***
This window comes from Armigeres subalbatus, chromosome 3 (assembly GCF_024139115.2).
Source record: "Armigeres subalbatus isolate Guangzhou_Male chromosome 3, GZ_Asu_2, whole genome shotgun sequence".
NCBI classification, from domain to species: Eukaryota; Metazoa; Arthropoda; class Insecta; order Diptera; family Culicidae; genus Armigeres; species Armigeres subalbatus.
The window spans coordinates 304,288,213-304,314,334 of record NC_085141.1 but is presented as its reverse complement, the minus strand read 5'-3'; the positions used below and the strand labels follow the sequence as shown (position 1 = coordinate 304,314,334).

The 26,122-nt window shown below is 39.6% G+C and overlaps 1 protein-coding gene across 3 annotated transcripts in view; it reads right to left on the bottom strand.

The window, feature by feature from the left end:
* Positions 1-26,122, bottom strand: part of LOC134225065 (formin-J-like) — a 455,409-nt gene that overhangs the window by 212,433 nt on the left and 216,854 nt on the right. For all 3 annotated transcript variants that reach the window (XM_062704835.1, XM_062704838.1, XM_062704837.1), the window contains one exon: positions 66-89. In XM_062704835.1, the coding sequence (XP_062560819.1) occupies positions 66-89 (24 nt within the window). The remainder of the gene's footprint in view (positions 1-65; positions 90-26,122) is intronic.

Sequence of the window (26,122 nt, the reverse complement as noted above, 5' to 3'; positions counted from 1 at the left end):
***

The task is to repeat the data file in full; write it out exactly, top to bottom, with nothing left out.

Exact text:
This window comes from Armigeres subalbatus, chromosome 3 (assembly GCF_024139115.2).
Source record: "Armigeres subalbatus isolate Guangzhou_Male chromosome 3, GZ_Asu_2, whole genome shotgun sequence".
NCBI classification, from domain to species: Eukaryota; Metazoa; Arthropoda; class Insecta; order Diptera; family Culicidae; genus Armigeres; species Armigeres subalbatus.
The window spans coordinates 304,288,213-304,314,334 of record NC_085141.1 but is presented as its reverse complement, the minus strand read 5'-3'; the positions used below and the strand labels follow the sequence as shown (position 1 = coordinate 304,314,334).

The 26,122-nt window shown below is 39.6% G+C and overlaps 1 protein-coding gene across 3 annotated transcripts in view; it reads right to left on the bottom strand.

The window, feature by feature from the left end:
* Positions 1-26,122, bottom strand: part of LOC134225065 (formin-J-like) — a 455,409-nt gene that overhangs the window by 212,433 nt on the left and 216,854 nt on the right. For all 3 annotated transcript variants that reach the window (XM_062704835.1, XM_062704838.1, XM_062704837.1), the window contains one exon: positions 66-89. In XM_062704835.1, the coding sequence (XP_062560819.1) occupies positions 66-89 (24 nt within the window). The remainder of the gene's footprint in view (positions 1-65; positions 90-26,122) is intronic.

Sequence of the window (26,122 nt, the reverse complement as noted above, 5' to 3'; positions counted from 1 at the left end):